Hóra, Mykonos

This week we are in Hóra, the capital of Mykonos, one of about 220 islands that make up the Cyclades which are a group of Greek islands southeast of the mainland in the Aegean Sea. My favorite islands in this group are Mykonos and Santorini. This week we go to Mykonos.
One of the first things to do when first going ashore at Hóra is to meet Pétros. Pétros is a white pelican, Pelecanus erythrorhynchos and has become an integral part of the island since 1954. It was in 1954 when a pelican injured in a storm was found by a fisherman. The fisherman nursed the pelican back to health but instead of flying away the pelican chose to stay around town and soon became the town mascot. After about 30 years of being admired by locals and visitors alike, the bird died. The town was in mourning so they set about finding another pelican. In fact, I was told that today there are actually 3 different pelicans strolling around town. The old harbor area seems to be a favorite place and is where I took picture A.
Picture B is Aghios (Saint) Nikolas church in the old harbor of Hóra. Almost all of the Greek islands have a church named for Saint Nicholas, the patron saint of sailors. This church was originally built on an islet in the port and around 1908 was connected to the quay.
Picture C: a typical street in the old town section of Hóra, narrow, whitewashed houses with colorful doors and windows frames.
Picture D: the Alefkántra, known as "Little Venice", is a row of 17th & 18th century captain’s houses along the Aegean Sea.
Picture E: Panayia Paraportiani church, situated above the harbor dates back to the year 1475.
Picture F: If I were to select an iconic photograph of Mykonos it would be the windmills sitting on a rise somewhat facing the Alefkántra and the Aegean Sea. Windmills were in full use from the 17th to the 19th centuries grinding mostly wheat and barley. It was said that at one time there were 28 windmills on the island, but now only 7 remain.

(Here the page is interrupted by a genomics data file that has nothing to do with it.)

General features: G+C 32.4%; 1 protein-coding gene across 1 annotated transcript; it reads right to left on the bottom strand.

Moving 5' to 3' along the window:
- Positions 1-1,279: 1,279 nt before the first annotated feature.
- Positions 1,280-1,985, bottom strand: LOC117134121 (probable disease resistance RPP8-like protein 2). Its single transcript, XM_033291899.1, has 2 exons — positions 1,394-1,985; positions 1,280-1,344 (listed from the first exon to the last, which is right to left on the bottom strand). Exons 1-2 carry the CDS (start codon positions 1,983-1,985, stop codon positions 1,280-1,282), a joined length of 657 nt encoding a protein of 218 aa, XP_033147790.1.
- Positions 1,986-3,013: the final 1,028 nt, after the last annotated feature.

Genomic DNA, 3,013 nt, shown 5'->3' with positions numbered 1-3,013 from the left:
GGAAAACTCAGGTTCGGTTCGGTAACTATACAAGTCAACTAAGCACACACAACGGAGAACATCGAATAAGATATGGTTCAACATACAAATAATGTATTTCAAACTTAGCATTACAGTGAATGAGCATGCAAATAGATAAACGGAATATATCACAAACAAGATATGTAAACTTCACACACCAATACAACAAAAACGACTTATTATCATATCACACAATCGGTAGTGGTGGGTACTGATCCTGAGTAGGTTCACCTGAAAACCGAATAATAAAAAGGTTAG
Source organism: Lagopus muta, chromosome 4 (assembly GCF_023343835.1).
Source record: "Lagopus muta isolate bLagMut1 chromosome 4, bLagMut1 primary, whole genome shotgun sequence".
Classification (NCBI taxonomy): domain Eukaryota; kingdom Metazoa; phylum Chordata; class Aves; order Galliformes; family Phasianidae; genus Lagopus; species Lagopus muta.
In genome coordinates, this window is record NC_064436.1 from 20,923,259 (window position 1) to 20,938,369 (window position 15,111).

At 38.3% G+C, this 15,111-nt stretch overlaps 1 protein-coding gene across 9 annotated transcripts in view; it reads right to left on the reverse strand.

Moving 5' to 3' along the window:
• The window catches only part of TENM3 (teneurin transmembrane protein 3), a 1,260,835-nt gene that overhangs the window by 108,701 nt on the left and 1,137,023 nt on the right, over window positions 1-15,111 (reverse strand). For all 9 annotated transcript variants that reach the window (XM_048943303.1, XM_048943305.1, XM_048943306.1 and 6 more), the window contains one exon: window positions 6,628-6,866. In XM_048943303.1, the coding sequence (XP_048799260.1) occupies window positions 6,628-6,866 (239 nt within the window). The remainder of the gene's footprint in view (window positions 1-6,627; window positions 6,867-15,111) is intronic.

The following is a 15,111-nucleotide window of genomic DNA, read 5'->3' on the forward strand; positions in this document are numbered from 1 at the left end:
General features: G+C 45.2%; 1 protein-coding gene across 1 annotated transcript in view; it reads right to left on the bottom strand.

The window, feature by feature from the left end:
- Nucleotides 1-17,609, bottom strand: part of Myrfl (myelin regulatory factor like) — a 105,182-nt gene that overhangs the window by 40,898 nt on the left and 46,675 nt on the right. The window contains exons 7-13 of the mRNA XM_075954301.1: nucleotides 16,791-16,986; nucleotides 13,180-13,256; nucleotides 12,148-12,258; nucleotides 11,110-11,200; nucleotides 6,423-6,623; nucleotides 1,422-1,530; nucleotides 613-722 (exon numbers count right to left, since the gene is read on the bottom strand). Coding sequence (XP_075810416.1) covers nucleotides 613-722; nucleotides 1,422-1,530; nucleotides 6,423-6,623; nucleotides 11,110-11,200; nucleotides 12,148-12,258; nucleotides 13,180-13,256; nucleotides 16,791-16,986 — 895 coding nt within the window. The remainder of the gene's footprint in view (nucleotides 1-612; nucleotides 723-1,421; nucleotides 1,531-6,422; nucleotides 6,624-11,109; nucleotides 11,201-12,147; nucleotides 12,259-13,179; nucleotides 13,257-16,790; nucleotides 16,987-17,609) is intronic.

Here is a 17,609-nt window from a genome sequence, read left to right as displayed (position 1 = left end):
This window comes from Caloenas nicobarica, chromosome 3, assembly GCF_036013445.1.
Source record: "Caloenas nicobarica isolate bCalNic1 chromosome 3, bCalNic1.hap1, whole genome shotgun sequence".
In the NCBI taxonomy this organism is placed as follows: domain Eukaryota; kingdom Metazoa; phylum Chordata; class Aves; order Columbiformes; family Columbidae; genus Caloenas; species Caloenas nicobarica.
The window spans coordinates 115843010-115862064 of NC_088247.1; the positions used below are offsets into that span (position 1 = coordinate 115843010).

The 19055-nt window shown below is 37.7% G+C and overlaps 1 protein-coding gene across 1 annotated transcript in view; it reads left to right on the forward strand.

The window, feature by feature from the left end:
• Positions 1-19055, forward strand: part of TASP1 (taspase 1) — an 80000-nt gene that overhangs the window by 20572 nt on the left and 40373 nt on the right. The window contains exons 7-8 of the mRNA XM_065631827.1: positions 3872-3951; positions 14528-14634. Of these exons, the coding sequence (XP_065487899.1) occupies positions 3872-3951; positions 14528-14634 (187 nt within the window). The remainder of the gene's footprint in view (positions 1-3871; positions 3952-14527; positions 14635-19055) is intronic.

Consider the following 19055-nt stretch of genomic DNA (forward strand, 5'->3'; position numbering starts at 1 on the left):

Oakes Coast near Ross Sea in Antarctica

Often the unplanned becomes a highlight of a trip. January-February 2002 I was part of an expedition to the Ross Sea region of Antarctica onboard the Russian icebreaker, Kapitan Khlebnikov. Most trips to this region of the world have days built in for bad weather that inhibits a planned itinerary.
We were towards the end of our expedition, had been fortunate with the weather, and had not used all of our "bad weather" days so the captain decided to explore the Oates Coast before ending the expedition at Hobart, Tasmania. It was a beautiful day to utilize the two helicopters the ship had onboard, therefore we flew up over the high glacier to the abandoned Russian research station, Leningradskaya (GPS coordinates of 69°30’ S, 159°23’ E).
Leningradskaya station on Holladay Nunataks is a Soviet Antarctic research station, located on the northern shore of Victoria Land, at the Oates Coast. It was opened on February 25, 1971 by the members of the 15th Soviet Antarctic Expedition. It closed in 1991 due to lack of funding, but during its lifetime was host to studies of oceanology, glaciology, earth magnetism, and meteorology.
What is a numatak you ask? Well I looked it up and here is the definition: A  *nunatak* (from Inuit nunataq) and pronounced 'nana tak is an exposed, often rocky element of a ridge, mountain, or peak not covered with ice or snow within (or at the edge of) an ice field or glacier. They are also called glacial islands. The Holladay Nunataks which are about 3 miles long, occupy the central part of the peninsula between the terminus of Tomilin Glacier and the Gillett Ice Shelf.